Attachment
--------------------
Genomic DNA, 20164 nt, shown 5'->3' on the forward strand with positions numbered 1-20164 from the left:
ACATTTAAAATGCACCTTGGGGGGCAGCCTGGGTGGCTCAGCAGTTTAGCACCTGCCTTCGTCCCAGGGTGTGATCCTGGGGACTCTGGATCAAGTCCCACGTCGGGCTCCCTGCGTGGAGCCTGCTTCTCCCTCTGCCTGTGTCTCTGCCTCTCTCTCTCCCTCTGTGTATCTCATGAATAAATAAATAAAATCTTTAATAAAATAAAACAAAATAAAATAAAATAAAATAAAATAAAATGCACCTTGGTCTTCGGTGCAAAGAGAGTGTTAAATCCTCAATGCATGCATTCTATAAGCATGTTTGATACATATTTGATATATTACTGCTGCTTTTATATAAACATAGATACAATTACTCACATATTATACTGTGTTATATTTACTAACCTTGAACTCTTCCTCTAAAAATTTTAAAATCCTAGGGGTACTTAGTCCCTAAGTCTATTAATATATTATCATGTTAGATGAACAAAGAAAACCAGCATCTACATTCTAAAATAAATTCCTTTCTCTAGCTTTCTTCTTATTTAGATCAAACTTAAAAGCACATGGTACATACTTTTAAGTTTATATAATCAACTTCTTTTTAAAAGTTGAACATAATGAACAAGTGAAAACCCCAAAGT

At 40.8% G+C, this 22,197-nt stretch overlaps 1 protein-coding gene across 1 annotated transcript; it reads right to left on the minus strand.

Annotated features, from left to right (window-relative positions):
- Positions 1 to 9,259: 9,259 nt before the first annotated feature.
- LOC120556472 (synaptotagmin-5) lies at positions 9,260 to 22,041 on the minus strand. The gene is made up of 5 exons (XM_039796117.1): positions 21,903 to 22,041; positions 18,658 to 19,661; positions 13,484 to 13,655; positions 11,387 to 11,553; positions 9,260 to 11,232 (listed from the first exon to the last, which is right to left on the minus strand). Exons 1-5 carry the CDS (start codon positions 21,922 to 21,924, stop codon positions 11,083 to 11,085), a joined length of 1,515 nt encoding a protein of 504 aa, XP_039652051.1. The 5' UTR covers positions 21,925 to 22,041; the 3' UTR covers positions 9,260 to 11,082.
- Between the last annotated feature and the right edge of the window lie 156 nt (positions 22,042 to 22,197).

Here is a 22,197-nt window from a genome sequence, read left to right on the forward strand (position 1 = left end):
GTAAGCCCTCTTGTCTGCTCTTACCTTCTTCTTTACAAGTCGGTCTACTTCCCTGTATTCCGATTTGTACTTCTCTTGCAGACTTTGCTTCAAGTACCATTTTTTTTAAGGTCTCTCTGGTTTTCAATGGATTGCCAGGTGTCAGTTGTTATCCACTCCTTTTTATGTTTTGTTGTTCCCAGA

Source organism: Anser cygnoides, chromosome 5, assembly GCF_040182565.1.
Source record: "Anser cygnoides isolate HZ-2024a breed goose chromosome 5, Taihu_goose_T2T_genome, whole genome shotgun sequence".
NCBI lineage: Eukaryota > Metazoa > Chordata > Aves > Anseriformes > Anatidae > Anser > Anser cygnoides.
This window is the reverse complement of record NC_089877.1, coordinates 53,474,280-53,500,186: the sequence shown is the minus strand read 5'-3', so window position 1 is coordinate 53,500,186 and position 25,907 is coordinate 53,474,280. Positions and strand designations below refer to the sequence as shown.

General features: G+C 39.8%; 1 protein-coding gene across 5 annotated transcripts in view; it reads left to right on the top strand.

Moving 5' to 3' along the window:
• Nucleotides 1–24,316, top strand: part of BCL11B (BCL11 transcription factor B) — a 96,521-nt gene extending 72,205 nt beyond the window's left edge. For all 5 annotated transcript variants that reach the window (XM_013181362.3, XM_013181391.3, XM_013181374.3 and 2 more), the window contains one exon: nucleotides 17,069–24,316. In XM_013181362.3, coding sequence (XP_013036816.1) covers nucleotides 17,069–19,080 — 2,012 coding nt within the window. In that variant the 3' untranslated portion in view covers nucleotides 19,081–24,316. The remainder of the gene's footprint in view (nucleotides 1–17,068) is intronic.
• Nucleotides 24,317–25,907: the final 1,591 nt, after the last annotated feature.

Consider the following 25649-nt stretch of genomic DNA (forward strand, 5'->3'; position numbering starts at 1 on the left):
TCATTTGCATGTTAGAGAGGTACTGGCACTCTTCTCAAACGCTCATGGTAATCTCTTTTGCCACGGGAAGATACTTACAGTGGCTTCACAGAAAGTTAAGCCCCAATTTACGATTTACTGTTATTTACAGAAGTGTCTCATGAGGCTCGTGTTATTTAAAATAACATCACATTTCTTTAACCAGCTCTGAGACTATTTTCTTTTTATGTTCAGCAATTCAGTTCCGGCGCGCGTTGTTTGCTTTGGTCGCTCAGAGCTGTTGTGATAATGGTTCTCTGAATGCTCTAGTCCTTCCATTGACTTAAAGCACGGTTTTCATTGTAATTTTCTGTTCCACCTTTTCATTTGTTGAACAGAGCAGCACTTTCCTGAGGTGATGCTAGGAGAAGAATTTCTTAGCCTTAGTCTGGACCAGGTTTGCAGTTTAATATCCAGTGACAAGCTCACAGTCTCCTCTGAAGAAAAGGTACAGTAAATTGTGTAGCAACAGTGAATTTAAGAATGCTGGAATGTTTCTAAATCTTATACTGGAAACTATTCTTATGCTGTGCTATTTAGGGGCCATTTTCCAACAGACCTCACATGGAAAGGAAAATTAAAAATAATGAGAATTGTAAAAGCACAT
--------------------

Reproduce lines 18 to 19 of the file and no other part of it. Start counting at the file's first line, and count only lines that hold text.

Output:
Consider the following 25649-nt stretch of genomic DNA (forward strand, 5'->3'; position numbering starts at 1 on the left):
TCATTTGCATGTTAGAGAGGTACTGGCACTCTTCTCAAACGCTCATGGTAATCTCTTTTGCCACGGGAAGATACTTACAGTGGCTTCACAGAAAGTTAAGCCCCAATTTACGATTTACTGTTATTTACAGAAGTGTCTCATGAGGCTCGTGTTATTTAAAATAACATCACATTTCTTTAACCAGCTCTGAGACTATTTTCTTTTTATGTTCAGCAATTCAGTTCCGGCGCGCGTTGTTTGCTTTGGTCGCTCAGAGCTGTTGTGATAATGGTTCTCTGAATGCTCTAGTCCTTCCATTGACTTAAAGCACGGTTTTCATTGTAATTTTCTGTTCCACCTTTTCATTTGTTGAACAGAGCAGCACTTTCCTGAGGTGATGCTAGGAGAAGAATTTCTTAGCCTTAGTCTGGACCAGGTTTGCAGTTTAATATCCAGTGACAAGCTCACAGTCTCCTCTGAAGAAAAGGTACAGTAAATTGTGTAGCAACAGTGAATTTAAGAATGCTGGAATGTTTCTAAATCTTATACTGGAAACTATTCTTATGCTGTGCTATTTAGGGGCCATTTTCCAACAGACCTCACATGGAAAGGAAAATTAAAAATAATGAGAATTGTAAAAGCACAT